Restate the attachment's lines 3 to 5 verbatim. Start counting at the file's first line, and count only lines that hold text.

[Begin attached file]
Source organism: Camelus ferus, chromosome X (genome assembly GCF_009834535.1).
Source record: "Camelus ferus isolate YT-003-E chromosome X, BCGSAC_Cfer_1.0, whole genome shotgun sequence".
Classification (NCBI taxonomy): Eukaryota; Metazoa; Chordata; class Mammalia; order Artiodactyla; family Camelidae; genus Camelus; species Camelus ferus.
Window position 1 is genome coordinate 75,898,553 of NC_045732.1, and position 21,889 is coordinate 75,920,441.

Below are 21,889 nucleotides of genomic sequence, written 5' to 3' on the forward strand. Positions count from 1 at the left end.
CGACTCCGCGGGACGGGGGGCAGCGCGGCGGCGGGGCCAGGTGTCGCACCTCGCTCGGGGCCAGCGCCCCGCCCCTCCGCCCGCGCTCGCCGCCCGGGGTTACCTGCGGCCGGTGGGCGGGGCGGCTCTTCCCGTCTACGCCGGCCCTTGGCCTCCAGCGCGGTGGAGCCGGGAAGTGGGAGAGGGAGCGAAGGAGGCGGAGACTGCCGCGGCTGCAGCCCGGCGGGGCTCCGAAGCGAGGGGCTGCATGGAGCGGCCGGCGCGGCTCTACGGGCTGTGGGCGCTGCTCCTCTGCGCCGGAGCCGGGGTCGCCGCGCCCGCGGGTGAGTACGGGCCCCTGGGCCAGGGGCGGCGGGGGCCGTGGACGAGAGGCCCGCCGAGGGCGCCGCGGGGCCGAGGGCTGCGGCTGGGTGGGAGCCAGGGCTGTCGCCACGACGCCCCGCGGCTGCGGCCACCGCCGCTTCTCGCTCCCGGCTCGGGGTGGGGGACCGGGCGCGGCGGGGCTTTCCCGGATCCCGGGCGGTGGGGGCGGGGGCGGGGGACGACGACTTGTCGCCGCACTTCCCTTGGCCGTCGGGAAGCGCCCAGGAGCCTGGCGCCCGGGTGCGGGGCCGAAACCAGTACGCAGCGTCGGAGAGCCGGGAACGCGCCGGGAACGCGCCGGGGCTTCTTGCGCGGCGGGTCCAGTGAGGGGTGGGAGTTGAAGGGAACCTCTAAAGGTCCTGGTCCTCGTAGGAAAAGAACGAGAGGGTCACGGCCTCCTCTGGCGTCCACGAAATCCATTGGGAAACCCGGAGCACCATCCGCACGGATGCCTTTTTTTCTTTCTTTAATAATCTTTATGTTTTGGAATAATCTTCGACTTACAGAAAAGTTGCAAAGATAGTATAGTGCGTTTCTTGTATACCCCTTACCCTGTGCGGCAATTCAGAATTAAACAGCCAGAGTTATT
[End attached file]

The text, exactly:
Classification (NCBI taxonomy): Eukaryota; Metazoa; Chordata; class Mammalia; order Artiodactyla; family Camelidae; genus Camelus; species Camelus ferus.
Window position 1 is genome coordinate 75,898,553 of NC_045732.1, and position 21,889 is coordinate 75,920,441.

Below are 21,889 nucleotides of genomic sequence, written 5' to 3' on the forward strand. Positions count from 1 at the left end.